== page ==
Mary Louise Kelly Does Tudor Place
"How autobiographical is the protagonist?" That's a question Mary Louise Kelly gets a lot about Caroline Cashion.
At Tudor Place Monday talking about her latest thriller, The Bullet, Kelly smiled, explaining with the easy answer that they're both addicted to Patisserie Poupon. Pastries from the local French bakery have made their way onto this political reporter turned fiction writer's pages and magically appear at book events everywhere.
Retiring Executive Director Leslie Buhler introduced Tudor Place's new curator Grant Quertermous before welcoming the Georgetown author to Landmark Society members and Georgetown friends. Kelly's impressive work history and stellar credentials prompted one guest to exclaim, "But she's not that old!" No, indeed she's not.
The genesis of The Bullet, largely set in Georgetown, is a true story. About three years ago at her son's little league game, Kelly met a mom on the bleachers who'd just had 'a helluva week.' Having come from a doctor's appointment where she was being treated for long-standing carpel tunnel syndrome, the technician asked her, "So how long have you had that bullet in your neck?" With no recollection of ever being shot and no scars, it was a total mystery (to this day).
Kelly went home to ponder the question of whether it was possible to be shot and not even know it.
She played around with different scenarios and The Bullet was born. In the novel, 37-year old Caroline Cashion, a professor of French literature at Georgetown Iniversity (and yes, Kelly too taught at Georgetown) discovers a bullet lodged near the base of her skull. No entrance wound or scar so she confronts her parents and learns that, in fact, she had been shot, and her biological parents murdered when whe was three. She sets out on a quest to what happened and the killer.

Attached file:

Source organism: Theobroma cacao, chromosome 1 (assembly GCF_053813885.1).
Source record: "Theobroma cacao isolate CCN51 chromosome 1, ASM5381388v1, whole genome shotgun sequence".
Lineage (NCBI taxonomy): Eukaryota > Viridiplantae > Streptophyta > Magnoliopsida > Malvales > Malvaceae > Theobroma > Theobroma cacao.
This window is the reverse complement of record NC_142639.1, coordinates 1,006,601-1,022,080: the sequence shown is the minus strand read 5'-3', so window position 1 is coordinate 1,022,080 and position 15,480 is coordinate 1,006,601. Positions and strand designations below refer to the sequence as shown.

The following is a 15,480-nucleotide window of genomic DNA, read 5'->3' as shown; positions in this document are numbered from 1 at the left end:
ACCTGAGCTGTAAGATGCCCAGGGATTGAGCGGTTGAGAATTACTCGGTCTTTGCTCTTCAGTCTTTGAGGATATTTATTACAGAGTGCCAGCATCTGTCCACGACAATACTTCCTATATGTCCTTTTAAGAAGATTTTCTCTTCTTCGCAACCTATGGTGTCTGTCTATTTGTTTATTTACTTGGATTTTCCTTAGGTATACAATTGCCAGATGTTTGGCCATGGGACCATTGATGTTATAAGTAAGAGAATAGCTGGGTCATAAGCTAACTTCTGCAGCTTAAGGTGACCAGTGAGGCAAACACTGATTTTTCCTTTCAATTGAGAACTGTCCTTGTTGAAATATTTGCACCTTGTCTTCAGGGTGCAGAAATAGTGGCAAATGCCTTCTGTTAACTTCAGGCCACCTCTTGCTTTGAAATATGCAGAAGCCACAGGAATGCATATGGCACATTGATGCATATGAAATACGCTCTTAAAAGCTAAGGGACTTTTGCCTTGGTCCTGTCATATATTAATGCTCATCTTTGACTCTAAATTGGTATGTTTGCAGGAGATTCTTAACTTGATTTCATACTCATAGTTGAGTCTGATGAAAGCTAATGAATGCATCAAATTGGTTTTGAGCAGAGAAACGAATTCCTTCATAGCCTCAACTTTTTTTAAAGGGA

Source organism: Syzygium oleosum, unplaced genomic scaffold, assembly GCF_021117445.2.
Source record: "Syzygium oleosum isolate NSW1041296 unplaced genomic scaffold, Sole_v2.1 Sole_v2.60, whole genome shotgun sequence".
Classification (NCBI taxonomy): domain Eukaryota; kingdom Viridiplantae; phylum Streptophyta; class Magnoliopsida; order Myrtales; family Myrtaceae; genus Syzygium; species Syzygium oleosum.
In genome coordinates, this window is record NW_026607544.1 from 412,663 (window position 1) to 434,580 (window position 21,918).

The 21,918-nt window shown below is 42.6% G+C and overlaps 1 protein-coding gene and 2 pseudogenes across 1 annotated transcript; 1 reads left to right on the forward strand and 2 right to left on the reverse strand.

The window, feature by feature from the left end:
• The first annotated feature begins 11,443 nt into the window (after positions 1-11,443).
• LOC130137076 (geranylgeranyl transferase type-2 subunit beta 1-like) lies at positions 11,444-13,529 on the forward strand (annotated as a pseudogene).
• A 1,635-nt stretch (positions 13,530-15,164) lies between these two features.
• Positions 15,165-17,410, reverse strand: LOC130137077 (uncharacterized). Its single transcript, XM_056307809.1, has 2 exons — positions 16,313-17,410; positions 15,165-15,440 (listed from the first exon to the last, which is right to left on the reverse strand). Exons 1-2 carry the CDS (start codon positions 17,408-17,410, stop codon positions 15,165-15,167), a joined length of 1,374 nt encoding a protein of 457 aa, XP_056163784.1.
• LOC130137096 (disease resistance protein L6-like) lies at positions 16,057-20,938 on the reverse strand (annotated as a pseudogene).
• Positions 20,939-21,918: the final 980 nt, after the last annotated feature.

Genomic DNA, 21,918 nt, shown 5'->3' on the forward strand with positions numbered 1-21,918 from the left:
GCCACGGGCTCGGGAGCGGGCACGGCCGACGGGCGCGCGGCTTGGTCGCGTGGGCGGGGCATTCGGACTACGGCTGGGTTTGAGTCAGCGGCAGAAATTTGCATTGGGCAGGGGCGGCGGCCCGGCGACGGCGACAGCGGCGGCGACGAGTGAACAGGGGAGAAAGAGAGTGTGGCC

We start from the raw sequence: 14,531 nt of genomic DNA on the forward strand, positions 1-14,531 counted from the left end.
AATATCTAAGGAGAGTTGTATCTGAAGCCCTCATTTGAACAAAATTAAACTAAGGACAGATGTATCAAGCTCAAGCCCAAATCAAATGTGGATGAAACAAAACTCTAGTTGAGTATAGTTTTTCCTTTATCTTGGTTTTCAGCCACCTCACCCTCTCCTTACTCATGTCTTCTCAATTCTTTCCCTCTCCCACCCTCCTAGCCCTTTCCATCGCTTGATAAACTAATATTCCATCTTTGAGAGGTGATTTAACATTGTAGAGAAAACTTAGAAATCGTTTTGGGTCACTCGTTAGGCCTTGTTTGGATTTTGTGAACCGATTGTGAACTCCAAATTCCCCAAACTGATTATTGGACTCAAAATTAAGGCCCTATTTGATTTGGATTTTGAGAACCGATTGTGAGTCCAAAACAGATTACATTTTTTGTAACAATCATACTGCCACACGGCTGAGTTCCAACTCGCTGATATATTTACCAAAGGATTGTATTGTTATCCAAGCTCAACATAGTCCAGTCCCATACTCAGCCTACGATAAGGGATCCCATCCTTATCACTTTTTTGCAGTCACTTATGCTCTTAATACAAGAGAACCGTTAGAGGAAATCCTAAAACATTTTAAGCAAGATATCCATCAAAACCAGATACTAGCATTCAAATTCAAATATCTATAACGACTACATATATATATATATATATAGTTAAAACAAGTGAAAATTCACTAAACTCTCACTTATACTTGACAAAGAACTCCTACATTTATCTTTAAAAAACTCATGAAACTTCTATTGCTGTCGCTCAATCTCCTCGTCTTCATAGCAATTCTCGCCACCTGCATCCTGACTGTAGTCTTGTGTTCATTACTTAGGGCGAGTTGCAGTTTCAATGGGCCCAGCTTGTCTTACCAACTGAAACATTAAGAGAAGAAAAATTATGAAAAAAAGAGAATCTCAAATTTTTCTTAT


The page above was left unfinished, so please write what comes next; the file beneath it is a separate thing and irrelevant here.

After spending two decades traveling the world as a reporter for NPR and the BBC, often in war zones, the mother of two found herself at a crossroads. It was flying with the Secretary of Defense in a helicopter over Baghdad when she received a cell call from home about her four-year old being very sick. The Harvard and Cambridge University-educated journalist knew it was time for a career change.
If you've seen her in pre-Nike Barnes & Noble sitting for hours with one latte, it was probably Kelly working on her first novel, also a thriller, Anonymous Sources.
No third book yet. Look for Kelly at neighborhood coffee shops and you may be her next inspiration.